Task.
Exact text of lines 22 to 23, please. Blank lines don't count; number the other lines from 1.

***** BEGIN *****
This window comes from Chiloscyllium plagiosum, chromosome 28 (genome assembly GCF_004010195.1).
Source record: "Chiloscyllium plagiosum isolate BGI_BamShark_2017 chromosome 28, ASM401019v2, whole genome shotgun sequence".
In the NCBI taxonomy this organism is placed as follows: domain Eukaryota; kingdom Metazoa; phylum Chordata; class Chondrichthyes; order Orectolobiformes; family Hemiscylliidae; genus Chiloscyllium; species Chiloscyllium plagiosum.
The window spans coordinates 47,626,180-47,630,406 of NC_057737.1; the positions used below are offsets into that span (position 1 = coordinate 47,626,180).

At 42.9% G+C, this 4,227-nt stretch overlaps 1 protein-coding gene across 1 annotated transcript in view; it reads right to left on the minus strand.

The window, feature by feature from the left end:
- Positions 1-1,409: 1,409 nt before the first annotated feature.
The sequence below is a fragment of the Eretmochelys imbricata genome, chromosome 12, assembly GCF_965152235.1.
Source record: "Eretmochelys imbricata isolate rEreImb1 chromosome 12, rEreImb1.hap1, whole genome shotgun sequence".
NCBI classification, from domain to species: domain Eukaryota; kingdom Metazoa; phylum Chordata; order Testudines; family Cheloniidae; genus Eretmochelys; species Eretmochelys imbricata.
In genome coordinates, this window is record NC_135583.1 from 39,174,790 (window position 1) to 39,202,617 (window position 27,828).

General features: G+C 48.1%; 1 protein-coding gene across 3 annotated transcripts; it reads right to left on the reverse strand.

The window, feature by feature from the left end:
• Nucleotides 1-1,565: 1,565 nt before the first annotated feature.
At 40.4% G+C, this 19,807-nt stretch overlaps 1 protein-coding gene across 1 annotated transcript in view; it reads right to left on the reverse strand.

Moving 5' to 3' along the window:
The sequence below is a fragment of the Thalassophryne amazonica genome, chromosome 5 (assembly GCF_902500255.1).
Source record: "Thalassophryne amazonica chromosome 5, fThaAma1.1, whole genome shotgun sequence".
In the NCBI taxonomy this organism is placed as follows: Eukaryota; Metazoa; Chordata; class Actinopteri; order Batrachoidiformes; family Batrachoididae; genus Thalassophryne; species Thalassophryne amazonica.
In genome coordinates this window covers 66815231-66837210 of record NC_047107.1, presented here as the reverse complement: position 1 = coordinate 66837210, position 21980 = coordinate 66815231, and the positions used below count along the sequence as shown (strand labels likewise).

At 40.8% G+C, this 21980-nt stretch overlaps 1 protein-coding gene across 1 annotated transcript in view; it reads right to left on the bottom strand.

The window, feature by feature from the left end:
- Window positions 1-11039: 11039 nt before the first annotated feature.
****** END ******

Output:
The window, feature by feature from the left end:
- Window positions 1-11039: 11039 nt before the first annotated feature.